Just after surviving what was dubbed the end of the world as predicted by the Mayan people, we have this week seen media coverage of another crisis which one could be forgiven for thinking was indeed the new doomsday prediction. This meeting with destiny, at least for the American people, is the crisis of the fiscal cliff.
One problem with such terminology is that it has enabled coverage of the crisis to be confined largely to soundbites and snappy headlines, at the expense of a proper analysis of the crisis.
Here in New Zealand, few of us are actually given a full understanding of the nature of the crisis; the fact that it stems from an inability of the Republican-held House of Representatives and Democrat-held Senate to agree on a mutually amicable programme of tax rises and spending cuts to address America's astronomical debt levels.
Many people hear the term "fiscal cliff" and look no further. However, the crisis has many lessons for us here in New Zealand.
It demonstrates the way debt can climb out of control and is self-perpetuating. Now over US$16 trillion ($19.4 trillion), the US level of debt is almost incomprehensible. That is larger than the national debt of China, the UK and Australia combined.
This debt seems largely unassailable without massive reductions in the welfare that millions of Americans rely upon. The debt itself creates a cost in the form of interest. For the US, in the 2012 fiscal year, close to US$360 billion was paid in interest on current outstanding debt. That contributes to the debt problem itself; it's self-perpetuating and dangerous.
Running a surplus now seems almost impossible for the US Government, without having to massively reduce the quality of life of millions of their citizens.
This is where we can learn some lessons in New Zealand. Yes, we should have welfare programmes; yes, we should redistribute some of society's wealth from rich to poor; but we should always be ensuring that these programmes do not create mass dependency.
By doing so, we prevent ourselves from getting into such dire situations in the first place, and we also ensure that our programmes are flexible and can be expanded or shrunk, depending upon the face of the economy and the necessity in terms of the Government's deficit.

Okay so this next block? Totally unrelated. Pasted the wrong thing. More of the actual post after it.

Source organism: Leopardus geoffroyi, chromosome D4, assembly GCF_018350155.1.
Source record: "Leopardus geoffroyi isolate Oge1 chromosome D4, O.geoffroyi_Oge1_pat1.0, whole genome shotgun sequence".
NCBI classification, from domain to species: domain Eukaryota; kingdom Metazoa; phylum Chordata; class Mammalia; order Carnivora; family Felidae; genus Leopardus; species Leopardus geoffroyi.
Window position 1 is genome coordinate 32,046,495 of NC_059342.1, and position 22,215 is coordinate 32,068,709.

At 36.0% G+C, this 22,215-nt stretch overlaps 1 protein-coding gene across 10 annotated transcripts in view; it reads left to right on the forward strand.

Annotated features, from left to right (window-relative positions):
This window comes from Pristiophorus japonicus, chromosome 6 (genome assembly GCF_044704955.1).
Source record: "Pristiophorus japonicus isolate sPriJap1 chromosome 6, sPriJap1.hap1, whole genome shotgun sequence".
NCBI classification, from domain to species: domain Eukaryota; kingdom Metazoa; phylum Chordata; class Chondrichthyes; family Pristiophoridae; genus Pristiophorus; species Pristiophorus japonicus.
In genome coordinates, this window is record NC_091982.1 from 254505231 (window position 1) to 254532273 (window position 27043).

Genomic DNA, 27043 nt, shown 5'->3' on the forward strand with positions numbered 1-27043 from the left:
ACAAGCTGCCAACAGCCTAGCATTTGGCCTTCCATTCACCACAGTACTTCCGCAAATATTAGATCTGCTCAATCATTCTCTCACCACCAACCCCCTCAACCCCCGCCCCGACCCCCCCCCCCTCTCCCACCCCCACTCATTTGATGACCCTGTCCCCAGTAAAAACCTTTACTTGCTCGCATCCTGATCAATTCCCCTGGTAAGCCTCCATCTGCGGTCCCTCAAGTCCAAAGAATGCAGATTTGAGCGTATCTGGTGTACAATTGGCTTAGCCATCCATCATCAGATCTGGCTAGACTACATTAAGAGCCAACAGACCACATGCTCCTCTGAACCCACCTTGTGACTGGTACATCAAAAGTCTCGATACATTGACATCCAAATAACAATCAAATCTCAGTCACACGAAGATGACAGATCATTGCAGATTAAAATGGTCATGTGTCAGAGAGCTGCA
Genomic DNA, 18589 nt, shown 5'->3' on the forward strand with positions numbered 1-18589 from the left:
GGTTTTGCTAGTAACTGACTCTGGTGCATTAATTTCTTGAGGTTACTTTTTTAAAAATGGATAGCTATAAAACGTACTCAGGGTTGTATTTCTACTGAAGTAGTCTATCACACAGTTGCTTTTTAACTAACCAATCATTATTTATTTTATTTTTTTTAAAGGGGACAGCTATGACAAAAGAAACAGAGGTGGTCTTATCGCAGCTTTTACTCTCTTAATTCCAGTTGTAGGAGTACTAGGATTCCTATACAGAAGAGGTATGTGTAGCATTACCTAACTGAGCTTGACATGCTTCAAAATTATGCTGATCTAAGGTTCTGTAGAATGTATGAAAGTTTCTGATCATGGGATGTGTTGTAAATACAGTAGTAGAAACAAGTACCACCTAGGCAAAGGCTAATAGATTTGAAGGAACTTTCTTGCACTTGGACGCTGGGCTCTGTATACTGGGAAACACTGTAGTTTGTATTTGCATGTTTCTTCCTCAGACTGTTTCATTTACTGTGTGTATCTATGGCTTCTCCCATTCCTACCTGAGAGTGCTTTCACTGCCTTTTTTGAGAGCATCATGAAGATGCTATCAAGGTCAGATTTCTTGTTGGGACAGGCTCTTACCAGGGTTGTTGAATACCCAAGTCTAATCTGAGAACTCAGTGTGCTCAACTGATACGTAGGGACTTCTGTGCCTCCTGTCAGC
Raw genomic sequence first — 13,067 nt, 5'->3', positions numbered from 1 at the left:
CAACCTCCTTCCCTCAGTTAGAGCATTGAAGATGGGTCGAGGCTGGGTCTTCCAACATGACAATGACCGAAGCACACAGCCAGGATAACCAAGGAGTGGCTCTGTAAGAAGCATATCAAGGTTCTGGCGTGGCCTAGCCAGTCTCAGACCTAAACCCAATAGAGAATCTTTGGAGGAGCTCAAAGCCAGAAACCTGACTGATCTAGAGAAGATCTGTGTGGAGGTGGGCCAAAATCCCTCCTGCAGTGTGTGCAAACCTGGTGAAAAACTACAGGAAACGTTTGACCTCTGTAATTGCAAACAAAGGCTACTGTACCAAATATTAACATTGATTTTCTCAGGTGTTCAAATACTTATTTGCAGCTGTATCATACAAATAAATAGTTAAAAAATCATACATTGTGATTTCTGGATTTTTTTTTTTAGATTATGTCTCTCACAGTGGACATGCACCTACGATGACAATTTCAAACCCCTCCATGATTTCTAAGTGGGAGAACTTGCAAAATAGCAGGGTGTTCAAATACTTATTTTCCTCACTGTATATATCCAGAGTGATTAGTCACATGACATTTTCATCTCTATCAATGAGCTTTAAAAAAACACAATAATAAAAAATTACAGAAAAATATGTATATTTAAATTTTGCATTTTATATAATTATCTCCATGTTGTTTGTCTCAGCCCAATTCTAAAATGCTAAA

On a local level, this is equally important. Perhaps it is more important in a relative sense, in so far as we consistently see debt levels of our council rising, but because of the local nature such concerns are virtually never voiced on the national stage. While national debt is regularly examined in the spotlight of national media, local debt is not.
It is seldom discussed that the Wanganui District Council holds over $90 million in secured debt (loans) and spent over $6 million on interest in the 2012 financial year alone. This means that the Wanganui District Council holds around $2000 of debt for each citizen. For a family of four, there is around $8000 of debt held by our council. While not crisis time, it is important that we prevent our local government from coming to a point where sharp cuts to spending are needed in a short space of time.
Even though our public debt in New Zealand and Wanganui specifically is not nearly of the scale of America's, we should still draw lessons from it. We should realise that allowing debt to perpetually rise and build upon itself leads to situations of urgency and the nature of politics can create gridlock which prevents quick action to solve such situations.
And even if it doesn't, those solutions will become pernicious if made in such an urgent manner. It is positive that political measures such as the Local Government Act 2002 Amendment Bill will require regulations that set benchmark standards for debt levels for councils in New Zealand.
We should use the fiscal debt crisis in the US as a warning sign of a possibility and a concern that is almost universal, and certainly conceivable in our own country.
James Penn was deputy head boy at Wanganui High School in 2012 and captain of the New Zealand secondary schools debating team.